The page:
Place a piece of paper over your coffee cup. Poke it into the cup. What happens to the piece of paper? Read on...Conical dislocations in crumpling.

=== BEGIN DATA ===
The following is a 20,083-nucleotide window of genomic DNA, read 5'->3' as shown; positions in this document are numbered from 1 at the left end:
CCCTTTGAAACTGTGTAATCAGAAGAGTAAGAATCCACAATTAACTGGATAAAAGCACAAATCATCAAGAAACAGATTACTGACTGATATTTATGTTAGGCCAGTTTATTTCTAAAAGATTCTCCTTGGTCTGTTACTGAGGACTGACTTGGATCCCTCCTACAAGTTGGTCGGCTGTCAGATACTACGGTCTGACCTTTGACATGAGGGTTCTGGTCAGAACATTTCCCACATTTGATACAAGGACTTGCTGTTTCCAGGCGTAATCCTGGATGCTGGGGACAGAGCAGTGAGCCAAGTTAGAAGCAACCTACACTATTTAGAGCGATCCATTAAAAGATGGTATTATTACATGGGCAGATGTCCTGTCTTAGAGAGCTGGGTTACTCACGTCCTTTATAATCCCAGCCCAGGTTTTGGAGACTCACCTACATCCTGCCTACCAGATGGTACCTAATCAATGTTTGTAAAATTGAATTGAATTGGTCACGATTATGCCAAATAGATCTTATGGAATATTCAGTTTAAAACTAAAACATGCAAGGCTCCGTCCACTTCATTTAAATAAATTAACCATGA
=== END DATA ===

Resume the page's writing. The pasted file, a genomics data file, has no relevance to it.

A crumpled piece of paper is made up of cylindrically curved or nearly planar regions folded along line-like ridges, which themselves pivot about point-like peaks; most of the deformation and energy is focused into these localized objects. Localization of deformation in thin sheets is a diverse phenomenon, and is a consequence of the fact7 that bending a thin sheet is energetically more favourable than stretching it. Previous studies considered the weakly nonlinear response of peaks and ridges to deformation. Here we report a quantitative description of the shape, response and stability of conical dislocations, the simplest type of topological crumpling deformation. The dislocation consists of a stretched core, in which some of the energy resides, and a peripheral region dominated by bending. We derive scaling laws for the size of the core, characterize the geometry of the dislocation away from the core, and analyse the interaction between two conical dislocations in a simple geometry. Our results show that the initial stages of crumpling (characterized by the large deformation of a few folds) are dominated by bending only. By considering the response of a transversely forced conical dislocation, we show that it is dynamically unstable above a critical load threshold. A similar instability is found for the case of two interacting dislocations, suggesting that a cascade of related instabilities is responsible for the focusing of energy to progressively smaller scales during crumpling.